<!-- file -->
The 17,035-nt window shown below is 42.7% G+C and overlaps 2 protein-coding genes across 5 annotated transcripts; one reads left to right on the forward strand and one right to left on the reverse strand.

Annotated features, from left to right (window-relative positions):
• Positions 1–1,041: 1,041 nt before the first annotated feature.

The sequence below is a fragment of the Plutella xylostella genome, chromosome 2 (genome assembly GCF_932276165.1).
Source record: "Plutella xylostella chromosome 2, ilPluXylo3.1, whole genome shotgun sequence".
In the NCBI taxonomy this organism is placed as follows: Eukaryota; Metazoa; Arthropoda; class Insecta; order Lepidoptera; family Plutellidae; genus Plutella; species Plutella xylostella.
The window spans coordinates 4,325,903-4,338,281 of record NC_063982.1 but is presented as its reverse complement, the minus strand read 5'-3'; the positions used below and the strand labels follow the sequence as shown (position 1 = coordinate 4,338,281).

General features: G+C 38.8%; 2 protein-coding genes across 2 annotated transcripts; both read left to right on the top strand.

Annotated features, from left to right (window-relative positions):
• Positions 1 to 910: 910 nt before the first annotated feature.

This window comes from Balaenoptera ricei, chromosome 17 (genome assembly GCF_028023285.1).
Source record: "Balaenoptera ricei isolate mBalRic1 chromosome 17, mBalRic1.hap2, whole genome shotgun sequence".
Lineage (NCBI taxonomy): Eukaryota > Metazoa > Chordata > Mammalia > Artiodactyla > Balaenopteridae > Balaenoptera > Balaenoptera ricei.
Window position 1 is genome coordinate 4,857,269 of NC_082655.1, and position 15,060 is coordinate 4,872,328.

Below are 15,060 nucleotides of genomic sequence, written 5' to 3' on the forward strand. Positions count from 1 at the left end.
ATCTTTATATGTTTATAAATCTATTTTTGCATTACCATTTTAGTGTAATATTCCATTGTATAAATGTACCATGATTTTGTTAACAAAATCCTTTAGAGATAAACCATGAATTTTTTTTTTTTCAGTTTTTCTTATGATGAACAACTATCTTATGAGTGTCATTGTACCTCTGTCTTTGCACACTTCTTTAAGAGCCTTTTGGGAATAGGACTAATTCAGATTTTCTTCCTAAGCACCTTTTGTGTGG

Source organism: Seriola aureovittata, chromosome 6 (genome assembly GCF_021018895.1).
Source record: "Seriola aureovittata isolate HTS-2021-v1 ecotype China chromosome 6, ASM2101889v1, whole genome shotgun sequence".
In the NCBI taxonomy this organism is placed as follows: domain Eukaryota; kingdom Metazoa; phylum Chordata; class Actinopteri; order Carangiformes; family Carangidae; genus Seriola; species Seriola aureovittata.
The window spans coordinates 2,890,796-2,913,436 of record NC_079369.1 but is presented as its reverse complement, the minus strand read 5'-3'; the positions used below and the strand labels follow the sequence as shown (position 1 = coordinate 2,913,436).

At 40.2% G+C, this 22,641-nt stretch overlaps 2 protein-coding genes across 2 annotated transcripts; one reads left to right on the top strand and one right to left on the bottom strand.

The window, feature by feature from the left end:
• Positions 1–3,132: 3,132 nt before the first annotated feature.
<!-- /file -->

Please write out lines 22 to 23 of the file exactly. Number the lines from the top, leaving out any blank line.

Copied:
The window, feature by feature from the left end:
• Positions 1–3,132: 3,132 nt before the first annotated feature.